Leasing a car is a great way to continue driving a new vehicle with the latest comfort, safety, and connectivity features. However, you have to be smart when you are leasing a car. It's a more complicated transaction than merely buying a vehicle. It is too simple to make costly mistakes. Here are just a few easy-to-make and avoidable car leasing mistakes.
Understanding How Leasing Works
When leasing a car, be sure to read the fine print before you sign that contract. While a car lease typically offers lower monthly payments, it can be extremely costly when you are not sure what you are doing.
With leasing, you are theoretically only paying for the depreciation that occurs over your lease term, plus fees and interest. So while this sounds simple enough, it can be far more complicated in practice. If you have never done this before, leasing can be a bit tricky.
When you purchase a new car, you need to pay (whether by cash or loan) the total price of that car. When you lease a vehicle, however, you are only paying the difference between the cost of the vehicle and its expected value once your lease is up, plus fees and interest.
So, if you want to lease a car that is $40,000 and it's expected value after three years is $30,000, you will only need to pay the expected depreciation — $10,000, plus fees and interest. If you were to purchase this same car, you would have to pay the entire $40,000, plus additional charges and interest.
When your lease is up, you return the car to the leasing dealer. You might or might not have some lease-end costs which depend on the amount of security deposit you put down when you signed the lease. At this point, you will have the option to either:
- Buy the leased car
- Lease another new car
- Walk away
Keep this in mind; a lease is a contract you typically cannot easily break without having to pay some potentially significant penalties. When you buy a car, you can sell it at any time without penalty. That typically cannot be done with a leased car.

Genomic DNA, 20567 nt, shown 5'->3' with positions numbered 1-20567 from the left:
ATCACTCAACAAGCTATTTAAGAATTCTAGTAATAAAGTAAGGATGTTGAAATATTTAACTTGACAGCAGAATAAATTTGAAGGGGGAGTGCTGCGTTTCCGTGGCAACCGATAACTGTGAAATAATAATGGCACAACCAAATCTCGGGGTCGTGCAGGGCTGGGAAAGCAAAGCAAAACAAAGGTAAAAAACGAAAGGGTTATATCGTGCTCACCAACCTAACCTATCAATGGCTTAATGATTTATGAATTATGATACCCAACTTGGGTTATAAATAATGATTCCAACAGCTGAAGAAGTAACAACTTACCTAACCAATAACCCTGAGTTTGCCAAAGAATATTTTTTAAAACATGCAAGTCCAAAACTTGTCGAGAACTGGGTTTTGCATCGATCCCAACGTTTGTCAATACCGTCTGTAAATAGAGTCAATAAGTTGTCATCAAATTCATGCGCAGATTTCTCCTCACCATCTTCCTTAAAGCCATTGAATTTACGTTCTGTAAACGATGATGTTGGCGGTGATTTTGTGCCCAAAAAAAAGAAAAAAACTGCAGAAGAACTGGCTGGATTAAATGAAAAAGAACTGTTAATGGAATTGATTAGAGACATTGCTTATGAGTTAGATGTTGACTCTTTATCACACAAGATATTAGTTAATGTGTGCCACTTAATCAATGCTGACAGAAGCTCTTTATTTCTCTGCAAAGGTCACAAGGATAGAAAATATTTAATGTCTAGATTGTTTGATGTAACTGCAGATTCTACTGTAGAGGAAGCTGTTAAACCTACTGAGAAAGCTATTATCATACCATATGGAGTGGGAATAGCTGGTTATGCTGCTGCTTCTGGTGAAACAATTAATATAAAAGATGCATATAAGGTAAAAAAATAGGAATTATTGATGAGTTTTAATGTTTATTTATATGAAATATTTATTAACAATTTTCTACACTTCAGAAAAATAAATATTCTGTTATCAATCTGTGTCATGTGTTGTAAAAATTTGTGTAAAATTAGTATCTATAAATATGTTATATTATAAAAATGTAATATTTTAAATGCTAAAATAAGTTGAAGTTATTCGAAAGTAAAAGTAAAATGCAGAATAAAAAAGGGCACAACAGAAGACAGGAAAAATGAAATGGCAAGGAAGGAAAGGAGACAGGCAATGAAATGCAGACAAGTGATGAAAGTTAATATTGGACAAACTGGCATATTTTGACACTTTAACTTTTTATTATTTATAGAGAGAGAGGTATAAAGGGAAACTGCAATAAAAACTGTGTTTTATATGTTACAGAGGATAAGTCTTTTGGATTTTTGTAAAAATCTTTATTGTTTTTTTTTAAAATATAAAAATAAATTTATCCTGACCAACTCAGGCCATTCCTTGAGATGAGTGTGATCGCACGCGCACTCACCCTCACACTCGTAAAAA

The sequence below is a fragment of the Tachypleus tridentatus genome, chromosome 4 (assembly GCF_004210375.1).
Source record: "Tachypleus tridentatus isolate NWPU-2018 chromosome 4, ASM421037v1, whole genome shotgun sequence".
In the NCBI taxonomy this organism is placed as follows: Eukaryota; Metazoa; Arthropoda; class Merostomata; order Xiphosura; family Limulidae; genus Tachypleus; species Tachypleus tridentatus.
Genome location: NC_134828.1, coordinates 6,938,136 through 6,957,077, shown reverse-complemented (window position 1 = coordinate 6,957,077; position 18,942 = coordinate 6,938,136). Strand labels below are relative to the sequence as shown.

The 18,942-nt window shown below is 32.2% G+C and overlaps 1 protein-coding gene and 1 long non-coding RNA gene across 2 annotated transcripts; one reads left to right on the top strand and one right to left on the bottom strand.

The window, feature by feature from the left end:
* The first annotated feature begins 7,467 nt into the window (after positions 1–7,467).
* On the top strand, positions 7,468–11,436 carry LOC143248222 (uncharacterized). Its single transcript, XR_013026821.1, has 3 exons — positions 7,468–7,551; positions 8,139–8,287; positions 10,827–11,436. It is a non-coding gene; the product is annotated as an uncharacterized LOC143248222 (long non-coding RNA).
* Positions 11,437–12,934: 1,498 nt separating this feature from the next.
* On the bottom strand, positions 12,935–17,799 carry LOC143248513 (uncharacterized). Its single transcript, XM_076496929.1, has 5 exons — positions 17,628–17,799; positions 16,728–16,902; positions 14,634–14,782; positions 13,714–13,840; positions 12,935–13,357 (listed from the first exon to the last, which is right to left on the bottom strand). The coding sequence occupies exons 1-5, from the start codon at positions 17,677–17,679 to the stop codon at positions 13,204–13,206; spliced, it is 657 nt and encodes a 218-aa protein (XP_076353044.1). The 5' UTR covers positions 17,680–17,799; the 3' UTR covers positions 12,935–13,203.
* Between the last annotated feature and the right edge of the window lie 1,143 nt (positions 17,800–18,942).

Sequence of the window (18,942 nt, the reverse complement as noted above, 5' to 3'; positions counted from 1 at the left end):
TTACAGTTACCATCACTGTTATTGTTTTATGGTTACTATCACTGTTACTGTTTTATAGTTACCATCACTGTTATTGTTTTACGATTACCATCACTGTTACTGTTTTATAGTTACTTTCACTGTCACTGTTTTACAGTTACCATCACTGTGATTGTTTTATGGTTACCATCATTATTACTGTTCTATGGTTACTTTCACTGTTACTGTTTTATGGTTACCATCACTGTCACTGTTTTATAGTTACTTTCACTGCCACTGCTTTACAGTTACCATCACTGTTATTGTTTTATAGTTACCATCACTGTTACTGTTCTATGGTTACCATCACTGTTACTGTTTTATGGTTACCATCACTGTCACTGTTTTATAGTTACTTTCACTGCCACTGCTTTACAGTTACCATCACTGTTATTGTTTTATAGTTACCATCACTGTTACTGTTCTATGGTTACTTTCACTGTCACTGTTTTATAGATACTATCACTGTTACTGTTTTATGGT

Negotiating the Deal
Many individuals believe the sticker or lease price of a car is what determines the lease price. Typically, this is not the case unless you are taking advantage of a subsidized lease deal through the manufacturer. When leasing a car, you definitely can negotiate the best price, and you should.
In leasing terminology, the term 'capitalized cost' refers to the purchase price of the vehicle. If you can negotiate a lower capitalized cost, you can reduce your upfront payment, monthly payments or both.
You can also negotiate other things like the:
- Value of any trade-in
- Interest rate, or 'money factor' used to determine payments
- Mileage cap (which sets a limit on how many miles you can drive before being penalized)
- End-of-lease purchase price
Other things you need to factor in when leasing a car are:
- GAP insurance: A leased car loses value the minute you drive it off the dealer's lot, just like a purchased car. If your car is stolen or gets totaled in an accident, your insurance provider pays for the car's value, and you would have to pay the difference of what you agreed in your contract to pay over your lease term. GAP insurance helps to pay this difference.
- Maintaining the car: If the leased car has damage that is more than regular wear-and-tear, you may be looking at additional fees when you bring it back to the dealer.
- Annual mileage: Most leases have limits on how much mileage you can put on the car. If you drive over this limit, you will likely have to pay per mile of overage. If you are not careful, this could add up substantially — to thousands of dollars. Alternatively, you might have to purchase the car outright.
Deciding to lease a car rather than buy one is the perfect way to be able to drive a newer car while paying less money each month. Just remember the leasing risks that could have you paying more in the long run, defeating the purpose of leasing. Keep the above factors in mind, and read the fine print of your lease contract before you sign to ensure you lease a car that is right for you and within your budget.